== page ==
Testing React Components with AirBnb's Enzyme

It can be hard enough breaking into testing in general. Getting started with testing React components can be extra tricky if you get off on the wrong foot. The testing utilities provided by React have some gnarly API methods such as scryRenderedComponentsWithType() and leave you wrestling with fairly low level API.

Aside: WTF is scry*?! I can only imagine that it is a shortened version of "sorcery". I read the method scryRenderedComponentsWithType as "using great sourcery find the components which have been rendered of the given type"

There is a better way!!

...and it is Enzyme.

Enzyme is a JavaScript Testing utility for React that makes it easier to assert, manipulate, and traverse your React Components' output.

Enzyme's API is meant to be intuitive and flexible by mimicking jQuery's API for DOM manipulation and traversal.

Enzyme is unopinionated regarding which test runner or assertion library you use [...]

With Enzyme you can write tests that look like

import React from 'react'  
import expect from 'expect'  
import {shallow} from 'enzyme'

describe('Component: MyComponent', () => {  
  // This type of test is more useful/valuable than you might imagine :)...
  it('renders without exploding', () => {
    shallow(<MyComponent />)
  })

  it('displays the things in a list of Thing components', () => {
    const wrapper = shallow(
      <MyComponent things={['1', '2', '3']} />
    )
    // Assert that there are 3 <Thing />'s within an <ul>
    expect(
      wrapper.find('ul').find('Thing').length
    ).toEqual(3)
  })

  it('does "that thing" when you click its button', () => {
    const thatThing = expect.createSpy()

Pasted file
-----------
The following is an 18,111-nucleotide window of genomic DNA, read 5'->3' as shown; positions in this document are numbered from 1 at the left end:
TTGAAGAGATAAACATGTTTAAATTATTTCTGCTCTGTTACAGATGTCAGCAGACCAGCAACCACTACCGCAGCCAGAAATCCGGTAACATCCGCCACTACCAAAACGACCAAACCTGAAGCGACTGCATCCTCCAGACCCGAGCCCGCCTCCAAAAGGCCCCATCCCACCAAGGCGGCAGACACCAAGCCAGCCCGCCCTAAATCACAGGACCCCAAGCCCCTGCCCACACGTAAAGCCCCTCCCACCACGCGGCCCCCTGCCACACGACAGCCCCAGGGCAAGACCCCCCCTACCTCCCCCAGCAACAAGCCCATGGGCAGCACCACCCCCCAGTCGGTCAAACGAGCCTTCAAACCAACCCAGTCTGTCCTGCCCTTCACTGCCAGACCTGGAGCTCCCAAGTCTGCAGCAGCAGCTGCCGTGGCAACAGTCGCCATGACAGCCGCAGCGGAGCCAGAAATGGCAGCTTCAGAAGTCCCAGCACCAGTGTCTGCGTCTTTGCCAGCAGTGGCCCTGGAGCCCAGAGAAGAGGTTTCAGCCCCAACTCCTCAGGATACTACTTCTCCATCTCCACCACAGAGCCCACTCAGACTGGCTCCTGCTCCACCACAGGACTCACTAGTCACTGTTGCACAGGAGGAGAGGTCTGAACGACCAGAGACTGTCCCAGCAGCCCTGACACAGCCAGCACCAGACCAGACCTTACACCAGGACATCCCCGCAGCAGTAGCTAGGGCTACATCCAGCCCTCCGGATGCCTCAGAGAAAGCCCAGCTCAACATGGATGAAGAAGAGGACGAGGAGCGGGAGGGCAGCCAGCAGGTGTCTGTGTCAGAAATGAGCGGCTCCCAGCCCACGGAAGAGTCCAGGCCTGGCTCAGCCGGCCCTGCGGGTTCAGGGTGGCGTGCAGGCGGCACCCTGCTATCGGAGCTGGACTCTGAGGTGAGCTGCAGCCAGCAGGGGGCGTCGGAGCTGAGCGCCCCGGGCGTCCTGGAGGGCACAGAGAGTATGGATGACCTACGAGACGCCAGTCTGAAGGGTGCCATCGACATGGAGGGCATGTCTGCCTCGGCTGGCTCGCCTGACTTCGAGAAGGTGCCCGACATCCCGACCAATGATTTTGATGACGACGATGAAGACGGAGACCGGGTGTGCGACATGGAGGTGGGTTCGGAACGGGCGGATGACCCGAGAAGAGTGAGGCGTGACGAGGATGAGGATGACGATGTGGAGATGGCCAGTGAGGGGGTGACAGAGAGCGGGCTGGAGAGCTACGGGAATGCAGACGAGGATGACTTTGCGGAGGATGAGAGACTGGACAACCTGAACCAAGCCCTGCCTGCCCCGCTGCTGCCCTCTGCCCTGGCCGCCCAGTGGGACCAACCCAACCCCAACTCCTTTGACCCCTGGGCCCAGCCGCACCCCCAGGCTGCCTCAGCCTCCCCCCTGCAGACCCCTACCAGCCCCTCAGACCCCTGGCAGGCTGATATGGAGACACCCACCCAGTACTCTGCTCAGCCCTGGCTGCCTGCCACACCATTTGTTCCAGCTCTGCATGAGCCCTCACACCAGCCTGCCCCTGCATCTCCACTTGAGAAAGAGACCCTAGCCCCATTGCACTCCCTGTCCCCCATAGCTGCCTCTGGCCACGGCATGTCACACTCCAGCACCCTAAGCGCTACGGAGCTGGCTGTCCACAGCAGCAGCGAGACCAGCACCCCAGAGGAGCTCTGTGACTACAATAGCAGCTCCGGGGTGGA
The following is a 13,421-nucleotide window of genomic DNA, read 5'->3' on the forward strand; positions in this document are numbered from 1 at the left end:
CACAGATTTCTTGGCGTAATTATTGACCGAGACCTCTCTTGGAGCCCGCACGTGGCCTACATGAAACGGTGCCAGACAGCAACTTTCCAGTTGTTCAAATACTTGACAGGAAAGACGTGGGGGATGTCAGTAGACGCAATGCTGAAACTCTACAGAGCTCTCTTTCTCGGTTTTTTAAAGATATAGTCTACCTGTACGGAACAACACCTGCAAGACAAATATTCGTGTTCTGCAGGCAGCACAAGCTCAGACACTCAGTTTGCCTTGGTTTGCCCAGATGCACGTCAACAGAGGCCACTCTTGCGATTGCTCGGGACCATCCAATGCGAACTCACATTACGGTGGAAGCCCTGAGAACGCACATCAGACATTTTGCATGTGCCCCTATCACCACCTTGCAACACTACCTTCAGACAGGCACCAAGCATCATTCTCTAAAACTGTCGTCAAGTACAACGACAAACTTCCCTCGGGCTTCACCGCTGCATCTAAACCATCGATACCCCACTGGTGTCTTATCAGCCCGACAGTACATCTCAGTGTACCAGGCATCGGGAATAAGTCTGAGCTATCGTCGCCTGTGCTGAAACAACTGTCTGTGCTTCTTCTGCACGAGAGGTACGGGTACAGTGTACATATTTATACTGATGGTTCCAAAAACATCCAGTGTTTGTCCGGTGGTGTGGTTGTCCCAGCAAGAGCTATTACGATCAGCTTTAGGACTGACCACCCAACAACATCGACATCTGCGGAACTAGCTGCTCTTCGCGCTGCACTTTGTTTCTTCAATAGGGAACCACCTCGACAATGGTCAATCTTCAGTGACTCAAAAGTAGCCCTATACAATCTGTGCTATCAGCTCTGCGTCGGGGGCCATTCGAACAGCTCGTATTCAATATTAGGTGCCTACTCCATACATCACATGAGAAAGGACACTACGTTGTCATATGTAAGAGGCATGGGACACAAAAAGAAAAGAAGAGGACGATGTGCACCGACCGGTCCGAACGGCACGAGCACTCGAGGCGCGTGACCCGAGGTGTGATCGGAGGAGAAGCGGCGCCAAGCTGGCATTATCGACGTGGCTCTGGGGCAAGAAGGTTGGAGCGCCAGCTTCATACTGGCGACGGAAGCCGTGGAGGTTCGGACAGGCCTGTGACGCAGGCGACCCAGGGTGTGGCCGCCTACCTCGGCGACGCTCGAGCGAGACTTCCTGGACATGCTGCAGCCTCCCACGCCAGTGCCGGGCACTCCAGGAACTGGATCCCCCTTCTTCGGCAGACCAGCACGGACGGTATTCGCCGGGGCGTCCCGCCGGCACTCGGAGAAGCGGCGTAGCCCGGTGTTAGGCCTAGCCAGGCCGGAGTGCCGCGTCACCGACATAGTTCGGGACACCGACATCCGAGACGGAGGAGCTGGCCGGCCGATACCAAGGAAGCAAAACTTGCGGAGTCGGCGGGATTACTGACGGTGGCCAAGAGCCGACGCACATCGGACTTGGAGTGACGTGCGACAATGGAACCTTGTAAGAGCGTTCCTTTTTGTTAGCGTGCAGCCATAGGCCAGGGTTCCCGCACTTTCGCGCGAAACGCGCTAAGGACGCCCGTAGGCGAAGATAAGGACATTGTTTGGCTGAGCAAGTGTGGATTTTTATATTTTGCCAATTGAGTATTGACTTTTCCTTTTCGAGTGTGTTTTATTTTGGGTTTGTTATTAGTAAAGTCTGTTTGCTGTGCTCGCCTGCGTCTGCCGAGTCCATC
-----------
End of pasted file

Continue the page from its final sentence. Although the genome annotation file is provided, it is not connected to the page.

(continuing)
const wrapper = shallow(
      <MyComponent thatThing={thatThing} />
    )
    wrapper
      .find('SomeButtonComponent')
      .simulate('click')

    expect(thatThing).toHaveBeenCalled()
  })
})

Notice that I'm using Enzyme's shallow here to achieve shallow rendering in tests.

Shallow rendering is useful to constrain yourself to testing a component as a unit, and to ensure that your tests aren't indirectly asserting on behavior of child components.

This same test could use Enzyme's mount and would look the same, expect for it would fully mount, render/evaluate all children down the tree, and run through the React Component lifecycle.

Full DOM rendering is ideal for use cases where you have components that may interact with DOM APIs, or may require the full lifecycle in order to fully test the component (i.e., componentDidMount etc.)


Testing React Components with Enzyme [Playlist]

I put up a short video series on YouTube a little while back that walks through some basic setup and usage of Enzyme with React.

There is an accompanying GitHub repo https://github.com/erikthedeveloper/example-react-app-react-mail that walks through building a React app, illustrates interacting with a JSON API, and uses some testing via Enyzme.


If you're interested to poke around a more recent React project, I've been working on https://github.com/erikthedeveloper/react-calendar-components which is

An example React project that explores composing UI and behavior from multiple higher order components

If that excites you, head on over and check it out. I'm always open for feedback/suggestions. Ping me on Twitter @erikthedev_!

Erik Aybar

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